Bricquebec is a sleepy town of about 5,000 in the center of the Contentin Peninsula in Normandy, about 20 kilometers as the crow flies south of Cherbourg. The most notable of the town’s attractions is the Chateau Bricquebec which by many accounts dates back to at least 911. Some of its current stones were laid in the 12th Century and its current design was already visible by the 14th. Its first owner was Robert Bertrand who fought with William the Conqueror in the Battle of Hastings.

Some history of the castle can be found here and historical discussion here. The castle currently houses a hotel, which deluxe rooms available at under €100 per night. Not a bad rate or a stay in a medieval castle. Hotel website is here.

Note: Vidnotebook shot on 13-Apr-2012.

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My First Miss.Tic!

No, of course I’m not admitting to my first mistake. When I do finally make one however, you’ll be the first to know. Promise.

I’ve read a lot about French street artist Miss.Tic over the years, seen photos of many of her creations and thoroughly enjoyed the exhibit of her work that I stumbled upon in Berlin last fall. But it wasn’t until last month that I finally saw an original by this Parisian on her home turf. It even features a bike! And I love her hair. :)  Enjoy.

For more here’s a great site in French and an interview with English subtitles.

Higgins Boat Restoration (St. Vaast Notebook I)

Here’s a 25-second quickie I shot last month in St. Vaast, France, with D-Day buffs in mind, of a couple guys finishing up a restoration of a Higgins landing craft like those used in the Invasion of Normandy. Funding for the project was to end at the end of May, so I think they’ll manage – just in time.

St. Vaast is a picturesque little seaside town about 30 kilometers north of Utah Beach, the westernmost of the main D-Day beach invasions. From a small promontory near where these two guys were working lies an excellent if distant view south towards Utah Beach and the landing points stretching to the east. Trying to picture some 4,000 boats and landing craft in this stretch of the English Channel –along with a soundtrack produced by countless planes, rockets and gunfire buzzing overhead– was both dizzying and numbing.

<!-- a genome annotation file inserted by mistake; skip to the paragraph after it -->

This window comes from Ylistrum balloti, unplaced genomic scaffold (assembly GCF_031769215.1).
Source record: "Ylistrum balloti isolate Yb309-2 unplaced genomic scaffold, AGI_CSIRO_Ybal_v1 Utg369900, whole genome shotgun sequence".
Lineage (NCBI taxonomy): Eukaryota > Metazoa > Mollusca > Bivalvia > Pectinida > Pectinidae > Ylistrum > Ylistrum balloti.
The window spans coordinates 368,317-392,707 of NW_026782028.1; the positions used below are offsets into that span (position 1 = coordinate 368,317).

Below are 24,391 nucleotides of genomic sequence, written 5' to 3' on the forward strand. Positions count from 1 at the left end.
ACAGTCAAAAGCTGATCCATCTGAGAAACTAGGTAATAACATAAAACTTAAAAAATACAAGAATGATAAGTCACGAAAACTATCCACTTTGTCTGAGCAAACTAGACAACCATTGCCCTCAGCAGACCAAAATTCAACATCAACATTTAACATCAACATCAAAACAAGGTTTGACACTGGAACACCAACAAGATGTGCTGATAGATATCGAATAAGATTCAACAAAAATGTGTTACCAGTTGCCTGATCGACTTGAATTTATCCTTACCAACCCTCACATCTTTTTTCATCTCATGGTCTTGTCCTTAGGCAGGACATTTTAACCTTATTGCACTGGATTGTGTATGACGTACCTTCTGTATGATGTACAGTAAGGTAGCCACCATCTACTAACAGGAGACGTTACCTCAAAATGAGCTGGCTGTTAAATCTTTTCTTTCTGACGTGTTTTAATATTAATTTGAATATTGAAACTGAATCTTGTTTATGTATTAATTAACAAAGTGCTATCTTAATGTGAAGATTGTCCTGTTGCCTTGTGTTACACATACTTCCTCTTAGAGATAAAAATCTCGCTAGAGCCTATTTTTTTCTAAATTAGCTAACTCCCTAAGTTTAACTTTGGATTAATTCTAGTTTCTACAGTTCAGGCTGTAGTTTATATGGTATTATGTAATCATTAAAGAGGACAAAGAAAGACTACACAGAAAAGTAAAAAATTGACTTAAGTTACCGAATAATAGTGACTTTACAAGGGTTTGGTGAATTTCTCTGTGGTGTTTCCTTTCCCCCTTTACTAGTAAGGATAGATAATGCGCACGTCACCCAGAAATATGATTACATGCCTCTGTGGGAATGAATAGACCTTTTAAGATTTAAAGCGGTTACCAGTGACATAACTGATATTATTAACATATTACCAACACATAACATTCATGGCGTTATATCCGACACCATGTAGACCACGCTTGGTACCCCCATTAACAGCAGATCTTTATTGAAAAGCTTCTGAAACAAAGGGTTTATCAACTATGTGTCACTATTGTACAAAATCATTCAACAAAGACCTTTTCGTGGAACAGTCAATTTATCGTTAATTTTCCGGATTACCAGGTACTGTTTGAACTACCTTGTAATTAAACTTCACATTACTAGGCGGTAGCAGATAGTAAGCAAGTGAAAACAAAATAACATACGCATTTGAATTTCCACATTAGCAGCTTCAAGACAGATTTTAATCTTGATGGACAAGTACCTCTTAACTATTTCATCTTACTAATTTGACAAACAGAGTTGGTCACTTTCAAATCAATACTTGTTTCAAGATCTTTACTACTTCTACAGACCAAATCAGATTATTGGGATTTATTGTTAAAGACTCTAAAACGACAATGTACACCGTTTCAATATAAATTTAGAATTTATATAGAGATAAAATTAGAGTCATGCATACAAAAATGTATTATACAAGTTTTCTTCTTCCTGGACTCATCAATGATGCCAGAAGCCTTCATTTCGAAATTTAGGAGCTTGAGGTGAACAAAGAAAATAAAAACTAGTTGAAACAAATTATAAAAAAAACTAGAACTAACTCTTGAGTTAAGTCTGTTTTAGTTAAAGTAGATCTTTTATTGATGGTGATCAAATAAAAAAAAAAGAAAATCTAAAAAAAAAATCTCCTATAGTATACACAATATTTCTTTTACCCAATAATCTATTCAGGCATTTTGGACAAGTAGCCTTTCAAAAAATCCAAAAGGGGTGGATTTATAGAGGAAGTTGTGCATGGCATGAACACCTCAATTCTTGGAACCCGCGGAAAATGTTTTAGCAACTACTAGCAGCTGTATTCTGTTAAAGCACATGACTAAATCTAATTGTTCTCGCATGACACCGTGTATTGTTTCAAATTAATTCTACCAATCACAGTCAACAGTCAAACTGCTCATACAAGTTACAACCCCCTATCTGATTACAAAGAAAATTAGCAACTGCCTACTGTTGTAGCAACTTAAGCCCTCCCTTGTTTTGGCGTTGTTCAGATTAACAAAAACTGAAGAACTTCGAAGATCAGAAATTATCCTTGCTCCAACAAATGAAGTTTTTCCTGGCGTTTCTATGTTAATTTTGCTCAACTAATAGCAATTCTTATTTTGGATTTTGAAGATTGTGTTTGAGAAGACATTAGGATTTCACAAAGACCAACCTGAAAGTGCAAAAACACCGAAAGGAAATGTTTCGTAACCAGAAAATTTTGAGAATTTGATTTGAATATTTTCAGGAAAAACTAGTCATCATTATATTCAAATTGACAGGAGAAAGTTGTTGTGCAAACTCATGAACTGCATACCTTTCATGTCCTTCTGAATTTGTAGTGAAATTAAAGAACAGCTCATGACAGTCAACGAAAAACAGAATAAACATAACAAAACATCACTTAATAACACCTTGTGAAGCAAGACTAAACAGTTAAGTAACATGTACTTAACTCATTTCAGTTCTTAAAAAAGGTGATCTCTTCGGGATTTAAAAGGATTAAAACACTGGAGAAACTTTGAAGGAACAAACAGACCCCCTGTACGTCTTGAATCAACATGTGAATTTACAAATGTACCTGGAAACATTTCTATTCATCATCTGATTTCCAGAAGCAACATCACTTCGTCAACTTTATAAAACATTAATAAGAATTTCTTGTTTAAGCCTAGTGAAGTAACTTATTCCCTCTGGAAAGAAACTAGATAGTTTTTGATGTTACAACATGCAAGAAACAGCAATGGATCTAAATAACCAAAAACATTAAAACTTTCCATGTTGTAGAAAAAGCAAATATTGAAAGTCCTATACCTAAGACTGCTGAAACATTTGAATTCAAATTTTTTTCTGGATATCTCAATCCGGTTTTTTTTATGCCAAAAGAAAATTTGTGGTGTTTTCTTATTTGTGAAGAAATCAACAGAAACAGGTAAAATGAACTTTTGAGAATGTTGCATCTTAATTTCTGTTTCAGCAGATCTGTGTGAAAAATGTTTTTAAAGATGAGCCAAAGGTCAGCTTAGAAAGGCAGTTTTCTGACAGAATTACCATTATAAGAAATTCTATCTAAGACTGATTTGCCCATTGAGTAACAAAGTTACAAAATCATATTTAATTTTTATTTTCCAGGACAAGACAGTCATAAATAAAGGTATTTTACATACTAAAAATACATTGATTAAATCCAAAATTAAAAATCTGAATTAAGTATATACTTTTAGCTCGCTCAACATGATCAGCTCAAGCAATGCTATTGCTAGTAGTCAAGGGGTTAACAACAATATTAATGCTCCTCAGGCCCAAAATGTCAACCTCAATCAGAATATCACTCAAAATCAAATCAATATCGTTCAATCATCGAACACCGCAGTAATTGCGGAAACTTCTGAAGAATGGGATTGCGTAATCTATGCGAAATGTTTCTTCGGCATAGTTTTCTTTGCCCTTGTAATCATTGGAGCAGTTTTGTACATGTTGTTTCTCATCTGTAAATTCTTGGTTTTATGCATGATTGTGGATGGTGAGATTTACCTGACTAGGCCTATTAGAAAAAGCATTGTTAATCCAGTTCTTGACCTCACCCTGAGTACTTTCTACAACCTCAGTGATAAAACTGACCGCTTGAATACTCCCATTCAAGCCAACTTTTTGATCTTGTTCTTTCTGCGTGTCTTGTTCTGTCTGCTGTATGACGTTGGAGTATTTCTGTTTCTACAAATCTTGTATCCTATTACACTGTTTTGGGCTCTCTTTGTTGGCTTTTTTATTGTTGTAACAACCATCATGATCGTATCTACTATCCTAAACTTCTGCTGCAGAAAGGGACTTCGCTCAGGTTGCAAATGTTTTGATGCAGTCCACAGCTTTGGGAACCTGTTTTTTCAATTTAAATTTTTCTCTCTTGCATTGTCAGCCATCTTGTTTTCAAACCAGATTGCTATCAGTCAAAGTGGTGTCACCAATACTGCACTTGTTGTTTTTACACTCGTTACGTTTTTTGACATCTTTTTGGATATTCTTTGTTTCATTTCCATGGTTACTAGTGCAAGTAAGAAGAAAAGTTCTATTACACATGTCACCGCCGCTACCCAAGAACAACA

A bit more on St. Vaast another time.

Note: This video notebook was shot on 13-Apr-2012.

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Orozco’s Citroen and a Creative Commons Update

I’ve never been much of a car guy. I have one but the last time I put gas in the tank was in April. Of 2011. I didn’t have my first set of wheels until I was 23, an enormous town car that I drove into the ground on the dirt back roads of southeast Ohio. I later drove a Yugo around those same Appalachian foothills for five years. That remains the only new car I ever bought. And this remains the only car I even remotely covet.

It’s Voiture Citroen DS 19 which sculptor Gabriel Orozco famously trisected and reassembled in 1970. An old friend used to say that I was one of the select few who could actually look good driving a Yugo. She’d no doubt be weak in the knees if she saw me driving around in this.

This was shot at the Airs de Paris exhibit at the Centre Pompidou in Paris in the summer of 2007, one of just under 1,600 photos on my flickr stream that I’ve made available under a Creative Commons license. I only ask that credit is given exactly as specified with each photo. Strictly non-commercial, please. Follow the links if you’re not sure.

There are now just over 3,000 photos on my flickr stream, and they are for the most part grouped in sets geographically, with 20+ countries and nearly 40 bigger cities currently listed. That’s one place to start looking. I’m also fairly anal about tagging, so if your mind works in a way remotely similar to mine (my heartfelt sympathies go out to you), you can also hunt around on the tags page.

For previous updates, check the creative commons tag here on Piran Café.

Anyone have any CC experiences they’d like to share? Good or bad? I’d love to hear ‘em!